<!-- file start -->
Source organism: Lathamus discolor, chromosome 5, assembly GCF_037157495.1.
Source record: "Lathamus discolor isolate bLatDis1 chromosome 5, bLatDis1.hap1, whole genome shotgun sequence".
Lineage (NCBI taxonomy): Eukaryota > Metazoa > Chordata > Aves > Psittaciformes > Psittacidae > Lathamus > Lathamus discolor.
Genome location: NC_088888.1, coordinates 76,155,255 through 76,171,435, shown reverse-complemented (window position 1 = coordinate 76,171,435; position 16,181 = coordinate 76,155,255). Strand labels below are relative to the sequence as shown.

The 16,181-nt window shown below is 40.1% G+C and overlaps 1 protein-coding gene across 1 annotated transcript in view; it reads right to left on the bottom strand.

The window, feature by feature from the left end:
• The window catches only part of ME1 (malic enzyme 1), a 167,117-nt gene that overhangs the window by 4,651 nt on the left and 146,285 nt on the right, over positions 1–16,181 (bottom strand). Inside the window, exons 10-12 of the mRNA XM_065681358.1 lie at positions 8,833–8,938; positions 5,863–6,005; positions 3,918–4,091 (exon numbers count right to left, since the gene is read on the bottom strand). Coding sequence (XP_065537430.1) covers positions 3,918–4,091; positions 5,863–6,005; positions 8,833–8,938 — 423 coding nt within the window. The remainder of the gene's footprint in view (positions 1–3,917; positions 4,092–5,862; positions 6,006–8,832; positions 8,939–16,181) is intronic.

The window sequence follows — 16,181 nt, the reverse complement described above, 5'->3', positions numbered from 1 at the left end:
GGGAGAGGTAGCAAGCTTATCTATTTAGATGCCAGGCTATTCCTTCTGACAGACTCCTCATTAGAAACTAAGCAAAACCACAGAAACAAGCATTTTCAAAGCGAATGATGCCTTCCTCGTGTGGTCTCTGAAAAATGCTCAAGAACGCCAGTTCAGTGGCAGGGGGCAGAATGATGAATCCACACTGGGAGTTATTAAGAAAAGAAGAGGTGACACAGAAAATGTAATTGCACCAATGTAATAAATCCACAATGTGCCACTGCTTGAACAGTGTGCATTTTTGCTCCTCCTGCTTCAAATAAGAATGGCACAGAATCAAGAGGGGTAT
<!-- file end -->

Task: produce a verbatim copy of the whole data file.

Source organism: Lathamus discolor, chromosome 5, assembly GCF_037157495.1.
Source record: "Lathamus discolor isolate bLatDis1 chromosome 5, bLatDis1.hap1, whole genome shotgun sequence".
Lineage (NCBI taxonomy): Eukaryota > Metazoa > Chordata > Aves > Psittaciformes > Psittacidae > Lathamus > Lathamus discolor.
Genome location: NC_088888.1, coordinates 76,155,255 through 76,171,435, shown reverse-complemented (window position 1 = coordinate 76,171,435; position 16,181 = coordinate 76,155,255). Strand labels below are relative to the sequence as shown.

The 16,181-nt window shown below is 40.1% G+C and overlaps 1 protein-coding gene across 1 annotated transcript in view; it reads right to left on the bottom strand.

The window, feature by feature from the left end:
• The window catches only part of ME1 (malic enzyme 1), a 167,117-nt gene that overhangs the window by 4,651 nt on the left and 146,285 nt on the right, over positions 1–16,181 (bottom strand). Inside the window, exons 10-12 of the mRNA XM_065681358.1 lie at positions 8,833–8,938; positions 5,863–6,005; positions 3,918–4,091 (exon numbers count right to left, since the gene is read on the bottom strand). Coding sequence (XP_065537430.1) covers positions 3,918–4,091; positions 5,863–6,005; positions 8,833–8,938 — 423 coding nt within the window. The remainder of the gene's footprint in view (positions 1–3,917; positions 4,092–5,862; positions 6,006–8,832; positions 8,939–16,181) is intronic.

The window sequence follows — 16,181 nt, the reverse complement described above, 5'->3', positions numbered from 1 at the left end:
GGGAGAGGTAGCAAGCTTATCTATTTAGATGCCAGGCTATTCCTTCTGACAGACTCCTCATTAGAAACTAAGCAAAACCACAGAAACAAGCATTTTCAAAGCGAATGATGCCTTCCTCGTGTGGTCTCTGAAAAATGCTCAAGAACGCCAGTTCAGTGGCAGGGGGCAGAATGATGAATCCACACTGGGAGTTATTAAGAAAAGAAGAGGTGACACAGAAAATGTAATTGCACCAATGTAATAAATCCACAATGTGCCACTGCTTGAACAGTGTGCATTTTTGCTCCTCCTGCTTCAAATAAGAATGGCACAGAATCAAGAGGGGTAT